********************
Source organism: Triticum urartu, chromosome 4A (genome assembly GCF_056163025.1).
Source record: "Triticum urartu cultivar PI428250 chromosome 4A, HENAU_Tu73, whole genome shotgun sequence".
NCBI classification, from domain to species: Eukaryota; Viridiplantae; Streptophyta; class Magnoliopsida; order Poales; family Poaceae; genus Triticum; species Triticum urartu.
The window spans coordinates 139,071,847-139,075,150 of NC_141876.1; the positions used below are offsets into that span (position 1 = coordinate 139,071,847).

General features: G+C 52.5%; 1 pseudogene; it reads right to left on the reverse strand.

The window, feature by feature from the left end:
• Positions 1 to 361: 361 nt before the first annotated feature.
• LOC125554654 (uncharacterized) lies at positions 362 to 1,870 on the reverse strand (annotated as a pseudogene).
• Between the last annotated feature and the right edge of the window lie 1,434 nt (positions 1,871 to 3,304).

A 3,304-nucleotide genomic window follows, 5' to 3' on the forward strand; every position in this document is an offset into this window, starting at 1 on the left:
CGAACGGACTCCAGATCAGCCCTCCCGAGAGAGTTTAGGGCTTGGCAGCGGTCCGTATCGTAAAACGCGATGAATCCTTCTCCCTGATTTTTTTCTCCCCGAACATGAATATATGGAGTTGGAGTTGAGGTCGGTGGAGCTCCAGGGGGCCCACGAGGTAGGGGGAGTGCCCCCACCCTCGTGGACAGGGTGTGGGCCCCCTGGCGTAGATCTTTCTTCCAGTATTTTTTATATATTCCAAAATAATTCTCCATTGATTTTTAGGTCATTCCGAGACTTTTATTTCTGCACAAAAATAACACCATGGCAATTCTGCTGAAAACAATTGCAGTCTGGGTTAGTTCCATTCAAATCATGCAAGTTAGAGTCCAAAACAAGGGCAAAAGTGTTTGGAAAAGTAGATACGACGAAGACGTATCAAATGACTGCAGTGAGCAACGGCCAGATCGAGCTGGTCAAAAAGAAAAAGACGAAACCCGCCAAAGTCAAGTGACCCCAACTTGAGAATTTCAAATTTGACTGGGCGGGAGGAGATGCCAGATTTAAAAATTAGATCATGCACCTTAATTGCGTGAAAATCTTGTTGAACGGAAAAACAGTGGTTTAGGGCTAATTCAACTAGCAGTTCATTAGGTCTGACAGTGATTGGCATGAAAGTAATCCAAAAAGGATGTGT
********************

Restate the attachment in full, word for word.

Source organism: Triticum urartu, chromosome 4A (genome assembly GCF_056163025.1).
Source record: "Triticum urartu cultivar PI428250 chromosome 4A, HENAU_Tu73, whole genome shotgun sequence".
NCBI classification, from domain to species: Eukaryota; Viridiplantae; Streptophyta; class Magnoliopsida; order Poales; family Poaceae; genus Triticum; species Triticum urartu.
The window spans coordinates 139,071,847-139,075,150 of NC_141876.1; the positions used below are offsets into that span (position 1 = coordinate 139,071,847).

General features: G+C 52.5%; 1 pseudogene; it reads right to left on the reverse strand.

The window, feature by feature from the left end:
• Positions 1 to 361: 361 nt before the first annotated feature.
• LOC125554654 (uncharacterized) lies at positions 362 to 1,870 on the reverse strand (annotated as a pseudogene).
• Between the last annotated feature and the right edge of the window lie 1,434 nt (positions 1,871 to 3,304).

A 3,304-nucleotide genomic window follows, 5' to 3' on the forward strand; every position in this document is an offset into this window, starting at 1 on the left:
CGAACGGACTCCAGATCAGCCCTCCCGAGAGAGTTTAGGGCTTGGCAGCGGTCCGTATCGTAAAACGCGATGAATCCTTCTCCCTGATTTTTTTCTCCCCGAACATGAATATATGGAGTTGGAGTTGAGGTCGGTGGAGCTCCAGGGGGCCCACGAGGTAGGGGGAGTGCCCCCACCCTCGTGGACAGGGTGTGGGCCCCCTGGCGTAGATCTTTCTTCCAGTATTTTTTATATATTCCAAAATAATTCTCCATTGATTTTTAGGTCATTCCGAGACTTTTATTTCTGCACAAAAATAACACCATGGCAATTCTGCTGAAAACAATTGCAGTCTGGGTTAGTTCCATTCAAATCATGCAAGTTAGAGTCCAAAACAAGGGCAAAAGTGTTTGGAAAAGTAGATACGACGAAGACGTATCAAATGACTGCAGTGAGCAACGGCCAGATCGAGCTGGTCAAAAAGAAAAAGACGAAACCCGCCAAAGTCAAGTGACCCCAACTTGAGAATTTCAAATTTGACTGGGCGGGAGGAGATGCCAGATTTAAAAATTAGATCATGCACCTTAATTGCGTGAAAATCTTGTTGAACGGAAAAACAGTGGTTTAGGGCTAATTCAACTAGCAGTTCATTAGGTCTGACAGTGATTGGCATGAAAGTAATCCAAAAAGGATGTGT